2) Initial determination of the HM

In this stage, the HM matrix is randomly generated with a large number of solution vectors and is filled based on the HMS, that shows in Eq. (30) [15]:

HM=[x11x21xN11xN1x12x22xN12xN2x1HMS1x2HMS1xN1HMS1xNHMS1x1HMSx2HMSxN1HMSxNHMS](30)

3) Generating a new harmony based on improvisation

A new vector x=(x1,x2,,xN) is generated based on three rules (memory requirements, pitch adjustment and random selection) and is called the improvisation vector. The value of the first decision variable ×11 for the new vector is selected from any value in the HM range. The values of the other variables are selected similarly. HMCR is the selection rate of a value from the previously calculated values stored in the HM and HMC-1 is the rate of the random selection of a value from the range of possible values, That Presented in Eq. (31):

xi{xi{xi1,xi2,,xiHMS}(HMCR)xiXi(1HMCR)}(31)

HSA selects the value of the decision variable from the entire range of possible values. The obtained solutions from the memory requirements are tested to determine whether this pitch adjustment is more appropriate or not, which is done using the PAR parameter, which is defined in Eq. (32):

xi{Yes,Pr(PAR)No,Pr(1PAR)}(32)

If the decision for pitch adjustment is Yes, ‘xi is replaced in Eq. (33):

xixi±rand()×bw(33)

where bw is the audible bandwidth and () rand is a random number between 0 and 1. In the third stage, HM requirements of pitch adjustment are applied on each variable of the new harmony vector by selective selection.

4) Updating the HM

If the new harmony vector x=(x1,x2,,xN) is better than the worst harmony vector in the HM based on the selected objective function, the new harmony will be placed inside the HM and the worst harmony is discarded from the HM.

5) Checking the stop area

If the stop area, i.e., the maximum number of improvisations, is satisfied, calculations end; otherwise, Stages 3 and 4 are reiterated. The flowchart of the proposed algorithm is shown in Fig. 2.

images

Figure 2: Flowchart of harmony search Algorithm

6  Scenario Generation

LHS is a group sampling method. Since the Weibull distribution function of each stochastic variable is known, the sampling stratification is done with the sampling delay mean to ensure the integrity of sampling data and increase the volume of data. For each uncertain parameter, the Weibull distribution should be classified into several parts. Herein, the LHS method is adopted for scenario generation, as shown below:

Step 1: Determining the number of scenarios and, then, dividing the probability distribution of each uncertain parameter into N levels;

Step 2: Selecting the mean value from the probabilistic distance [(i1)/N,i/N] where 1iN;

Step 3: Calculating the values of the sample of wind speed, solar irradiation, electricity price and electric charge based on the inverse cumulative distribution function.

6.1 Scenario Reduction

To create knowledgeable choices withinside the existence of uncertainties, threat control issues of electricity utilities can be simulated through multistage stochastic packages. These packages utilize a hard and fast bevy of situations (or potential realizations), as well as taking into consideration the corresponding changes to the version of the multivariate random statistics procedure, e.g., electric demand, stream flows to hydro units, the output of production in intermittent clean sources, fuel and electricity prices. To show the involved uncertainty, the number of scenarios is demanded while, reduction scenario approaches are often used because of computational complexity and time limitations. This work suggests a novel model for to recursive backward scenario reduction is possible regarding next-day scenarios to generate wind power. Therefore, a set of the initial scenario set is determined by the following algorithm and assigns new probabilities to the stored scenarios. The output is planned to assist production scheduling of power systems employing intermittent type clean energy sources.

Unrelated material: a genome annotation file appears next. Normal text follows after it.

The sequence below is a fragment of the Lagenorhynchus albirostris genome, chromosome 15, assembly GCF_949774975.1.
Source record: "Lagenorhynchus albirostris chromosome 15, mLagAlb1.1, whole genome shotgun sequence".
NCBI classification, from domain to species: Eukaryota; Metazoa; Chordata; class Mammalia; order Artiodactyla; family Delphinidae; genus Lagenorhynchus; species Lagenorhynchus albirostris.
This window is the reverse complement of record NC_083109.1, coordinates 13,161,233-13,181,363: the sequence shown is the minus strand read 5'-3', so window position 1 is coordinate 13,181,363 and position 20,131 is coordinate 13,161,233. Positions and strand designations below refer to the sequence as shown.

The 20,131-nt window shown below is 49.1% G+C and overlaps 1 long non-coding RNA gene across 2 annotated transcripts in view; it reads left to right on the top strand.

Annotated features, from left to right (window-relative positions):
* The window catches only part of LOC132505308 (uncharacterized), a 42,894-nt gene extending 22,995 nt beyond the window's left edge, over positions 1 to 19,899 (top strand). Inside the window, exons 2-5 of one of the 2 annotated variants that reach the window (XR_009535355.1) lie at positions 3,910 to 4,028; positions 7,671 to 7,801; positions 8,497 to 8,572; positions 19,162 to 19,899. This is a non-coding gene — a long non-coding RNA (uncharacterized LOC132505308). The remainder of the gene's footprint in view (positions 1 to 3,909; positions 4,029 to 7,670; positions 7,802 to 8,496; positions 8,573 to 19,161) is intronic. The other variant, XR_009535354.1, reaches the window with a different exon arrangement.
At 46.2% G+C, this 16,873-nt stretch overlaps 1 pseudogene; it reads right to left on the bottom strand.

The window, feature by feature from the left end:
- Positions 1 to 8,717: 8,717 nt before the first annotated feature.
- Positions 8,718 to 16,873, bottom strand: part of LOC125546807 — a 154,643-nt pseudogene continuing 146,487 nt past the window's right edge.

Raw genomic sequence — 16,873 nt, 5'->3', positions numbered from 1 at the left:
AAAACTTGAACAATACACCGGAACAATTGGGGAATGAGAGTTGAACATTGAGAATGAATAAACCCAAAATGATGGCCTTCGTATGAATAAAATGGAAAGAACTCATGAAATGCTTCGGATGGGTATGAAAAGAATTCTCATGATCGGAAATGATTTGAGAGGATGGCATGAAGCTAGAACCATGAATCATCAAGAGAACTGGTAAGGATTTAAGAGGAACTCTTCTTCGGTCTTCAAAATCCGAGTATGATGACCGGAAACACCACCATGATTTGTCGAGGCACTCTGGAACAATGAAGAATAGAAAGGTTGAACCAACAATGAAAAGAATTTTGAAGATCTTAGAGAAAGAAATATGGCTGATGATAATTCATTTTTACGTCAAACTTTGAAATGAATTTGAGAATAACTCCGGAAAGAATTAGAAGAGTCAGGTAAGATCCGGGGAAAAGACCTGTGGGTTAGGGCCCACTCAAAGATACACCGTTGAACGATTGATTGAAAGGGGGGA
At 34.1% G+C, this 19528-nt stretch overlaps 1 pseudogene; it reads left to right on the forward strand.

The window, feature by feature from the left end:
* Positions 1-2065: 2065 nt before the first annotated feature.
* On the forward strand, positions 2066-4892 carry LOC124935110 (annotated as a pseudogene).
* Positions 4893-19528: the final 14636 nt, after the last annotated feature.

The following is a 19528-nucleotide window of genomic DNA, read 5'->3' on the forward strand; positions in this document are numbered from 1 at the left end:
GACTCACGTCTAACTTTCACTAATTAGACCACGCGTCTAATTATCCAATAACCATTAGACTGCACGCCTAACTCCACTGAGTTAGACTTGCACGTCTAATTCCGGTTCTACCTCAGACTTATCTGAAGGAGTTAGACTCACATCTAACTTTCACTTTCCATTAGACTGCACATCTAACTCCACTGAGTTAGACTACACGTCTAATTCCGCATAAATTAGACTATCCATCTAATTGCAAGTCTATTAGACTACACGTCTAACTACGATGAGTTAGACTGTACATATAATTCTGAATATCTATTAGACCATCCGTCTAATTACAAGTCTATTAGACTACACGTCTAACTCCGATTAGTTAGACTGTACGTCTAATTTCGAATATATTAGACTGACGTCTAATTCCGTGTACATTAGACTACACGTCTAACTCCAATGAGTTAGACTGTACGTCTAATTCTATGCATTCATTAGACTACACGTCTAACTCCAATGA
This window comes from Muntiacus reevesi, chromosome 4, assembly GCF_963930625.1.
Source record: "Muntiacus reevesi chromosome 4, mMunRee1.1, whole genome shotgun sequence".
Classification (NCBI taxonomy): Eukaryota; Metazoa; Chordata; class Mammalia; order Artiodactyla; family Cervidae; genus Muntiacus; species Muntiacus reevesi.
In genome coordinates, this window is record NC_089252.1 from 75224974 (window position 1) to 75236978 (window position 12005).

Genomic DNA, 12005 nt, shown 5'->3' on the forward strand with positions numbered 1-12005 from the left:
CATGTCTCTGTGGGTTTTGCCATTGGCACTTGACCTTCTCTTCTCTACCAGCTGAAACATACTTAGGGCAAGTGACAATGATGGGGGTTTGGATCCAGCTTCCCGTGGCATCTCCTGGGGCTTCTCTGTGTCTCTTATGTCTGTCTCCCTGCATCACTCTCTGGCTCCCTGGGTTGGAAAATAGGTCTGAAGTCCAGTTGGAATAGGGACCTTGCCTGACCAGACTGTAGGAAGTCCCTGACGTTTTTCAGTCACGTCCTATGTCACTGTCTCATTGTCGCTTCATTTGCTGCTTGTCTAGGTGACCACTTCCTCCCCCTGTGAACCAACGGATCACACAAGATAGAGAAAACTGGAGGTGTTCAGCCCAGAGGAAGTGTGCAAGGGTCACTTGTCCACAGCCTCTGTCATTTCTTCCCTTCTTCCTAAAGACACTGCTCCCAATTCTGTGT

Backward scenario reduction is a positive method for reducing the number of scenarios. This technique provides a set of scenarios to estimate their primary set.

Considering ξs(S=1,2,,Ns) as different Ns scenarios with the probability, probabilities and DTs,s as the paired distance of the scenarios, the following steps should be followed:

Step 1: Take S as the primary set of scenarios and DS is the set of scenarios that should be eliminated. The primary DS is zero. Calculate the distance of all the scenario pairs: DTs,s=DT(ξs,ξs),S,S=1,2,,Ns while; DTs,s=(VisVis)2Vis, the vector of unspecified parameters in scenario s.

Step 2: For any scenario k, DTk(r)=minDTk,s,S,ks and Sk,r are the scenario criteria with minimum distance from scenario k.

Step 3: Calculate PDk(r)=prob(k)×DTk(r),ks and select d in it PDd=minPDk,kS .

Step 4: S=S{d},DS=DS+{d},prob(r)=prob(r)+prob(d).

Step 5: Repeat Steps 2–4 to eliminate the intended number.

7  Simulation and Results

7.1 The Studied System

A multi-carrier MG is a system that boosts energy flexibility. To respond to different forms of demands, the multi-carrier MG is equipped with energy converters, generators, and ESS. Fig. 1 illustrates the structure of a multi-carrier MG. Each multi-carrier MG comprises small-scale energy sources, several demands and a battery. The small-scale energy sources include PV and wind power stations, a boiler, CHP generator, transformers and a heating system. Table 1 lists the technical specifications of the equipment in this MG.

images

7.2 Case Studies and Results

In this simulation, the number of scenarios for each parameter is reduced to three scenarios by using the introduced method. The data of electric and thermal loads, wind and solar generations, previous-day electricity price, and real-time electricity price for the three scenarios are presented in Figs. 3 and 4.